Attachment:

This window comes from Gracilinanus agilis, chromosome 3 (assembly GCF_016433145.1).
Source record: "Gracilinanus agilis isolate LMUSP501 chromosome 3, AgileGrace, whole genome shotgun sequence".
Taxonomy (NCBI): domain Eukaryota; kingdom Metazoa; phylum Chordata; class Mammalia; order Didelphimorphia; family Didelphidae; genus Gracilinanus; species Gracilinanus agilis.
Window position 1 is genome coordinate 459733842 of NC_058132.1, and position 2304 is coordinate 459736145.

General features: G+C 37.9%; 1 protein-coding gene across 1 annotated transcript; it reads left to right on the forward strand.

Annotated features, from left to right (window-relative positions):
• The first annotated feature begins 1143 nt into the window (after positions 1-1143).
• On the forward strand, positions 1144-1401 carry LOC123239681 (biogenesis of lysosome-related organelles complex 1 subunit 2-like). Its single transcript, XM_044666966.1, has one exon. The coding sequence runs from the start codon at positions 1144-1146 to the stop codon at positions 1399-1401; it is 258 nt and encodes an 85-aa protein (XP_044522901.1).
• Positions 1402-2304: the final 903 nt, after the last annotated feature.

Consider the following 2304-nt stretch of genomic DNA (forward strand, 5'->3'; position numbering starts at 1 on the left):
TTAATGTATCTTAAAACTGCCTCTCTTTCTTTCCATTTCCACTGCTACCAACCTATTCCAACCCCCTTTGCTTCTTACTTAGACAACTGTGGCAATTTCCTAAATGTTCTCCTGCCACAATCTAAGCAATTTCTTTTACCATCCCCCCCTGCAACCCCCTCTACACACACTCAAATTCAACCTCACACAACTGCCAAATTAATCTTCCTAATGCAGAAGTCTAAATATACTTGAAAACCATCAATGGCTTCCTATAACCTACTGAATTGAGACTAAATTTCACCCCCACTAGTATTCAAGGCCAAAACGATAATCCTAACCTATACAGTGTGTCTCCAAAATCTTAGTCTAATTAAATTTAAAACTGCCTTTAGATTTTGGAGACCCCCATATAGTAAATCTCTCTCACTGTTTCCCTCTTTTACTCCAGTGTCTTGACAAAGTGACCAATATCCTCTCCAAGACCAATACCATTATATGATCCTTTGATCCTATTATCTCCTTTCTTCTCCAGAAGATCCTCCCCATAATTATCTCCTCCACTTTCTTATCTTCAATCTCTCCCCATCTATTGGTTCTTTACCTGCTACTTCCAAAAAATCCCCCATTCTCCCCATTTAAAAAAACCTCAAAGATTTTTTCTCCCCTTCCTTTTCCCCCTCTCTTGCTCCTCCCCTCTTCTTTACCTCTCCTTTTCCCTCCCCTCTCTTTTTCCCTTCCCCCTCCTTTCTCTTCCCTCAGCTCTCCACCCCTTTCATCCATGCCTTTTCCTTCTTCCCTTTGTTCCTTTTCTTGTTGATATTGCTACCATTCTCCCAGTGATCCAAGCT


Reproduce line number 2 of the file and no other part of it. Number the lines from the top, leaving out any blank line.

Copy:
Source record: "Gracilinanus agilis isolate LMUSP501 chromosome 3, AgileGrace, whole genome shotgun sequence".